michael_shermer's picture
Publisher, Skeptic magazine; Monthly Columnist, Scientific American; Presidential Fellow, Chapman University; Author, Heavens on Earth
The Democratization of Science

The biggest news story over the past quarter century—that will continue to underlie all the currents, gyres and eddies of individual sciences going forward—is the democratization of scientific knowledge. The first wave of knowledge diffusion happened centuries ago with the printing press and mass-produced books. The second wave took off after the Second World War with the spread of colleges and universities and the belief that a higher education was a necessary ingredient to being a productive citizen and cultured person. The third wave began a quarter century ago with the Third Culture: "those scientists and other thinkers in the empirical world who, through their work and expository writing, are taking the place of the traditional intellectual in rendering visible the deeper meanings of our lives, redefining who and what we are," in John Brockman’s 1991 description.

A lot has happened in twenty-five years. While some Third Culture products remain topical (AI, human genetics, and cyberspace) and others have faded from consciousness (chaos, fractals, and Gaia), the culture of science as a redefining force endures and expands into the nooks and crannies of society through ever growing avenues of communication, pulling everyone in to participate. A quarter century ago the Third Culture penetrated the public primarily through books and television; to these technologies of knowledge Third Culture apostles spread the gospel through ebooks and audio books, digital books and virtual libraries, blogs and microblogs, podcasts and videocasts, file sharing and video sharing, social networks and forums, MOOCs and remote audio and video courses, virtual classrooms and even virtual universities.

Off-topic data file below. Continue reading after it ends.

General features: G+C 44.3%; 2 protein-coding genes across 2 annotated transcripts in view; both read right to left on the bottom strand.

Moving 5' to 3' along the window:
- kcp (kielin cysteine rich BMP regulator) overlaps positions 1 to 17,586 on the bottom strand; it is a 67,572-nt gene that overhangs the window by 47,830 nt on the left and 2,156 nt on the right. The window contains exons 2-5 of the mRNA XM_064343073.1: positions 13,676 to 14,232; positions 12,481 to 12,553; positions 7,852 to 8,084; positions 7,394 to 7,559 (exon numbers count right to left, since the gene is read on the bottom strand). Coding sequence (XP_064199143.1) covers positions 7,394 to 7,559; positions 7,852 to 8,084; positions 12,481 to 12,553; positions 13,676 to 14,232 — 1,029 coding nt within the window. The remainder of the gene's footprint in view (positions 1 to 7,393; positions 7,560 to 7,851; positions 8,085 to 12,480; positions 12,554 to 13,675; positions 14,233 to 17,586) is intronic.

The news is not just the new technologies of knowledge, however, but the acceptance by society’s power brokers that Third Culture products are the drivers of all other cultural products—political, economic, social, and ideological—and the realization of citizens everywhere that they too can be influential agents by absorbing and even mastering scientific knowledge.           

This democratization of science changes everything because it means we have unleashed billions of minds to solve problems and create solutions. The triumphs of the physical and biological sciences in the 20th century are now being matched by those in the social and cognitive sciences because, above all else, we have come to understand that human actions more than physical or biological forces will determine the future of our species.